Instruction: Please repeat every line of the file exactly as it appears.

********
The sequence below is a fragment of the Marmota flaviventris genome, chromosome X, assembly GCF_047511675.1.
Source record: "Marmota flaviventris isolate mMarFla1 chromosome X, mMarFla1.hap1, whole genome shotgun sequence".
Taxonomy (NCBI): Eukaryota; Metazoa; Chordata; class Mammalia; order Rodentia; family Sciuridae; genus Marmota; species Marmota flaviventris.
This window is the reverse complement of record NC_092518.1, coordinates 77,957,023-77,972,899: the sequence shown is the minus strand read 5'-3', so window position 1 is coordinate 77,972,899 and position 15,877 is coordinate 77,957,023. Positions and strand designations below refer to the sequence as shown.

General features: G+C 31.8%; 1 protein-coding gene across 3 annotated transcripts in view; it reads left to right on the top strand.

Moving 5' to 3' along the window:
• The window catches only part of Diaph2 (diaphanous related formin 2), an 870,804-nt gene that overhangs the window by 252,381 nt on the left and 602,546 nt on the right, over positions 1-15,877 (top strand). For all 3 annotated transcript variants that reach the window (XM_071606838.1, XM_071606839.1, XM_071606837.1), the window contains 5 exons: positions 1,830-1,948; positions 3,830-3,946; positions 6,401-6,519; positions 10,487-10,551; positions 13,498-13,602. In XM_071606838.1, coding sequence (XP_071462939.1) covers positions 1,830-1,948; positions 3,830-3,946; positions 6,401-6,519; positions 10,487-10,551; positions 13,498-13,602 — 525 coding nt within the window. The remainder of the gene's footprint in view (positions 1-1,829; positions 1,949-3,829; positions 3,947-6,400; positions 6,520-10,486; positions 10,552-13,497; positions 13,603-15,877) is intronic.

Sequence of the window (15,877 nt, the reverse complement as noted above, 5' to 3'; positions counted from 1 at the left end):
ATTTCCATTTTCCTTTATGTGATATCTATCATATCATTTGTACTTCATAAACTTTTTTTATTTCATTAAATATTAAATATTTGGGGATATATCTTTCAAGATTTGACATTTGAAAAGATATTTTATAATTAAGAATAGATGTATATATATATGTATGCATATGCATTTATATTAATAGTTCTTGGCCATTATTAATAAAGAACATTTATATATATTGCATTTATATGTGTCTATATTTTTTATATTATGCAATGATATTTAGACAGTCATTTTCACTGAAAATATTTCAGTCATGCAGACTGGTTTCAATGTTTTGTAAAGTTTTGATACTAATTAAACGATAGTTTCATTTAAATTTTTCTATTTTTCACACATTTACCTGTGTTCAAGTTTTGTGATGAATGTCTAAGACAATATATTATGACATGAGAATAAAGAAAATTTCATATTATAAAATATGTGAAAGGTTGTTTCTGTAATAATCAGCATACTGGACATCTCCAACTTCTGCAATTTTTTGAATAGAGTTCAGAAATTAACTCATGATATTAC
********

The sequence below is a fragment of the Marmota flaviventris genome, chromosome X, assembly GCF_047511675.1.
Source record: "Marmota flaviventris isolate mMarFla1 chromosome X, mMarFla1.hap1, whole genome shotgun sequence".
Taxonomy (NCBI): Eukaryota; Metazoa; Chordata; class Mammalia; order Rodentia; family Sciuridae; genus Marmota; species Marmota flaviventris.
This window is the reverse complement of record NC_092518.1, coordinates 77,957,023-77,972,899: the sequence shown is the minus strand read 5'-3', so window position 1 is coordinate 77,972,899 and position 15,877 is coordinate 77,957,023. Positions and strand designations below refer to the sequence as shown.

General features: G+C 31.8%; 1 protein-coding gene across 3 annotated transcripts in view; it reads left to right on the top strand.

Moving 5' to 3' along the window:
• The window catches only part of Diaph2 (diaphanous related formin 2), an 870,804-nt gene that overhangs the window by 252,381 nt on the left and 602,546 nt on the right, over positions 1-15,877 (top strand). For all 3 annotated transcript variants that reach the window (XM_071606838.1, XM_071606839.1, XM_071606837.1), the window contains 5 exons: positions 1,830-1,948; positions 3,830-3,946; positions 6,401-6,519; positions 10,487-10,551; positions 13,498-13,602. In XM_071606838.1, coding sequence (XP_071462939.1) covers positions 1,830-1,948; positions 3,830-3,946; positions 6,401-6,519; positions 10,487-10,551; positions 13,498-13,602 — 525 coding nt within the window. The remainder of the gene's footprint in view (positions 1-1,829; positions 1,949-3,829; positions 3,947-6,400; positions 6,520-10,486; positions 10,552-13,497; positions 13,603-15,877) is intronic.

Sequence of the window (15,877 nt, the reverse complement as noted above, 5' to 3'; positions counted from 1 at the left end):
ATTTCCATTTTCCTTTATGTGATATCTATCATATCATTTGTACTTCATAAACTTTTTTTATTTCATTAAATATTAAATATTTGGGGATATATCTTTCAAGATTTGACATTTGAAAAGATATTTTATAATTAAGAATAGATGTATATATATATGTATGCATATGCATTTATATTAATAGTTCTTGGCCATTATTAATAAAGAACATTTATATATATTGCATTTATATGTGTCTATATTTTTTATATTATGCAATGATATTTAGACAGTCATTTTCACTGAAAATATTTCAGTCATGCAGACTGGTTTCAATGTTTTGTAAAGTTTTGATACTAATTAAACGATAGTTTCATTTAAATTTTTCTATTTTTCACACATTTACCTGTGTTCAAGTTTTGTGATGAATGTCTAAGACAATATATTATGACATGAGAATAAAGAAAATTTCATATTATAAAATATGTGAAAGGTTGTTTCTGTAATAATCAGCATACTGGACATCTCCAACTTCTGCAATTTTTTGAATAGAGTTCAGAAATTAACTCATGATATTAC